Beginning the process of healing after a client’s suicide is not always easy, but an excellent first step is practicing what we preach and reaching out for help. Use the resources available, speak with other mental health practitioners, share your experiences with others, and check in when necessary. As Sobik said of her experiences dealing with a first client suicide, “the most healing part for me was talking to others who had been through a similar situation, and were now on the other side…. The more we talk about these events, the more helpful it is for us as clinicians and as humans going through such a sad and difficult thing.” 

There are also dedicated organizations that provide support for mental health practitioners who have experienced client suicide: the Clinician Survivor Task Force of the American Association of Suicidology (AAS) is a group of professionals dedicated to understanding and preventing suicide, and the Coalition of Clinician-Survivors (CCS) exists to support mental health professionals and other caregivers who have experienced both personal and professional losses from suicide.

As with any loss, taking the time to grieve properly is critical. At the end of the day, as mental health professionals, a client is a person with whom we have a relationship; their death is going to have a significant emotional impact, and we owe it to ourselves to treat that with as much care and compassion as we would any other experience of grief. Avoiding extreme reactions – withdrawing from our roles as healers completely or doubling our efforts to be a super carer, for example – can help us process our feelings of pain, sadness, anger, and hurt. Research has also suggested that mindset and belief play an essential role in coping with client suicide in the long term: mental health professionals who cultivate an understanding of their client’s agency and right to make autonomous decisions alongside their grief at the loss of life report fewer symptoms of post-traumatic stress disorder over time.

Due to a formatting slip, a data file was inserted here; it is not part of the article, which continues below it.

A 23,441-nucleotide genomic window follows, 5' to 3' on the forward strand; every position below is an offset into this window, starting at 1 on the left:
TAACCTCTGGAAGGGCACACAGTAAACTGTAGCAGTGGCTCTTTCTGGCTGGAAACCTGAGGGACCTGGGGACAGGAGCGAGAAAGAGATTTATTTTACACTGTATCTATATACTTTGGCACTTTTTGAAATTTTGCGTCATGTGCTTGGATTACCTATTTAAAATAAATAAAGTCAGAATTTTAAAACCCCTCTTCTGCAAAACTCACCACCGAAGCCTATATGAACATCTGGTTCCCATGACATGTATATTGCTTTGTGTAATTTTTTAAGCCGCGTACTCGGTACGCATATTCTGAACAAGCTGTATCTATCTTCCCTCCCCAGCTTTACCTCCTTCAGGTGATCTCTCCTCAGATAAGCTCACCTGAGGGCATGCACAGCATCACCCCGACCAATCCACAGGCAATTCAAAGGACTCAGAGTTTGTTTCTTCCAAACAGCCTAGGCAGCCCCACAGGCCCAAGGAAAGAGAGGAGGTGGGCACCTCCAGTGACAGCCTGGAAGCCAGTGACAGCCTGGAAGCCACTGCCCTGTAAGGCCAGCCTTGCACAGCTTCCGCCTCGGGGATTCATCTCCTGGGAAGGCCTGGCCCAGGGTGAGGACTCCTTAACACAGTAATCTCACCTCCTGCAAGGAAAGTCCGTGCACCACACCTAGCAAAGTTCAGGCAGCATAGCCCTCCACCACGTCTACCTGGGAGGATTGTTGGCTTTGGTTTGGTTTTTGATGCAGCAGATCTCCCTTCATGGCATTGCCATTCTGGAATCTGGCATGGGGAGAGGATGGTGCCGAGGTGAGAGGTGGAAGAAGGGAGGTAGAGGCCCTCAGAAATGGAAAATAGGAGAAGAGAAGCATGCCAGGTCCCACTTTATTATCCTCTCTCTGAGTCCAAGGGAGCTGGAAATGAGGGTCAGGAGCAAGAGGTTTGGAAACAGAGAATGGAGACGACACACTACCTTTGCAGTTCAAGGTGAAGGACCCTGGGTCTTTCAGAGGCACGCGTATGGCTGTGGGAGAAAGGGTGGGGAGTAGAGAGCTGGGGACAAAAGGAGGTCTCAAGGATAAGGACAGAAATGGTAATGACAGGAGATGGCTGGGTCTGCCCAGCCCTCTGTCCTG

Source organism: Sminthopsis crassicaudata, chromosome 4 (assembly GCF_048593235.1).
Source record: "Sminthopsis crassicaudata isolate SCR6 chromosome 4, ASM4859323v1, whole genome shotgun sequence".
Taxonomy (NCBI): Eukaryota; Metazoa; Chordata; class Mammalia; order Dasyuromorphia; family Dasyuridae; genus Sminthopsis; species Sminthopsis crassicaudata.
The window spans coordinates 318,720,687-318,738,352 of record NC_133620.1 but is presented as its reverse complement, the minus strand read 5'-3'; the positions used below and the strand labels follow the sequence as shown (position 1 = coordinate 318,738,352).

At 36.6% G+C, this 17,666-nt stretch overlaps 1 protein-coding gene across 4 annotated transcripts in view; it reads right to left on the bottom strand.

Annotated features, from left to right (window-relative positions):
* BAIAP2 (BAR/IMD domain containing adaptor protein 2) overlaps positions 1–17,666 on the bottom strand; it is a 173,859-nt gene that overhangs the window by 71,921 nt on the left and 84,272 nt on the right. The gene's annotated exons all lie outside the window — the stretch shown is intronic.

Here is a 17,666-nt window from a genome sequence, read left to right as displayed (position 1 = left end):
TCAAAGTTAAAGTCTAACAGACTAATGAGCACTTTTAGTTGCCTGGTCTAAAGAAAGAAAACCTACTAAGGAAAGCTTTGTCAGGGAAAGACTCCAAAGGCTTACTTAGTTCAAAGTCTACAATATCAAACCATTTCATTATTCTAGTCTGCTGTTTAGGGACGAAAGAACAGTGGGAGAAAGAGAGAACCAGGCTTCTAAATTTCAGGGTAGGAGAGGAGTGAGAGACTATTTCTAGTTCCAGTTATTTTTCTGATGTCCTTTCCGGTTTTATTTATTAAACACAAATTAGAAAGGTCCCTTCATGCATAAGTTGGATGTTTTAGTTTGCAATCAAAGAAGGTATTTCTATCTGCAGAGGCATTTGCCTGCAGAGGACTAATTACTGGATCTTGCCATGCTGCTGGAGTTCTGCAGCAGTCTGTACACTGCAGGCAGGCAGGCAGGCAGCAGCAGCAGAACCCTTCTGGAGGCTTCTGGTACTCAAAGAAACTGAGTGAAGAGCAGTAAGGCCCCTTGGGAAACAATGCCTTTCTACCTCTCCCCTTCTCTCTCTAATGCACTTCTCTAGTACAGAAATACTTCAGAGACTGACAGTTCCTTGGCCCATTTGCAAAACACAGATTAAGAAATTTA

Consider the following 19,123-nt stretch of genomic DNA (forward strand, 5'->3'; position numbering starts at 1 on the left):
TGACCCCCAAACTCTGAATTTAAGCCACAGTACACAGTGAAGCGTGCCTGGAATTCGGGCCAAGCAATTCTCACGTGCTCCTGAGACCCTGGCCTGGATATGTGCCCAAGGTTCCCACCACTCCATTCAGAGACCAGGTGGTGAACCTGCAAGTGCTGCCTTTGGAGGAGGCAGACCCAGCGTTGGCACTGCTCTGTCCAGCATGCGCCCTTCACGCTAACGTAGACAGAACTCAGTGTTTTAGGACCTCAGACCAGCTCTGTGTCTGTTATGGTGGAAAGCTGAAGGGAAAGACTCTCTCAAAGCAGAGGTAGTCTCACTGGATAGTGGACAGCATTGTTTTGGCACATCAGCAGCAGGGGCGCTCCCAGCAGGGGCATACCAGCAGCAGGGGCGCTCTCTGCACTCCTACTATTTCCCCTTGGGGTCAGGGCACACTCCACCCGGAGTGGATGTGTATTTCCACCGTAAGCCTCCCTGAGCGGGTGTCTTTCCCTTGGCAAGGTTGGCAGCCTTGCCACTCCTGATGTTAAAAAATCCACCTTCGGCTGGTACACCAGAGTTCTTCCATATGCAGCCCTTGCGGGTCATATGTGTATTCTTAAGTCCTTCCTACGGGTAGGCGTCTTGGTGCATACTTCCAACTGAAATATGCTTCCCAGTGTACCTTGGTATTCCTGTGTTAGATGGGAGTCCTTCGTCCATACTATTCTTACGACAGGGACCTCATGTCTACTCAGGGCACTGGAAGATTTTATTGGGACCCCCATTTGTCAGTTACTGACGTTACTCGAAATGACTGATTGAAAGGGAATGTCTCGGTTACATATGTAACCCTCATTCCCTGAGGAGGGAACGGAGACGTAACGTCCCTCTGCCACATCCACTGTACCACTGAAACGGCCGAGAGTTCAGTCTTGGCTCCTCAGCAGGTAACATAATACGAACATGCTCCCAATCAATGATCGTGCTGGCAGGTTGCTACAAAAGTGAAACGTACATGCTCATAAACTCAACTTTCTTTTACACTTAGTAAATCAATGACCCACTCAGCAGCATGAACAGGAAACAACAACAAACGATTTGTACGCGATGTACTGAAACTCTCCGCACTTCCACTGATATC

No matter the circumstances, death is difficult to face. For mental health practitioners who experience client suicide, the difficulty and pain of the loss can feel overwhelming. But as healers, we have the tools to help and need to remember to take our own advice: don’t suffer alone, seek support through knowledge, share your burden with others, and take the time to grieve and feel through your complex emotions.

[1] Van der Hallen, R. (2023). Suicide Exposure and the Impact of Client Suicide: A Structural Equation Modeling Approach. Archives of Suicide Research, 27(2), 426–438.

[2] Trimble, L., Jackson, K., & Harvey, D. (2000). Client suicidal behaviour: Impact, interventions, and implications for psychologists. Australian Psychologist, 35(3), 227–232.

[3] De Berardis D, Martinotti G, Di Giannantonio M. (2018) Editorial: Understanding the Complex Phenomenon of Suicide: From Research to Clinical Practice. Front Psychiatry. Mar 1;9:61. doi: 10.3389/fpsyt.2018.00061. PMID: 29545757; PMCID: PMC5839093.

[4] DeAngelis, T. (2008) Coping with a client’s suicide. gradPSYCH Magazine, 11.[5] Tchounwou, P.B. et al. (2022) Attitudes toward Suicide and the Impact of Client Suicide: A Structural Equation Modeling Approach. International Journal of Environmental Research and Public Health 19(9): 5481.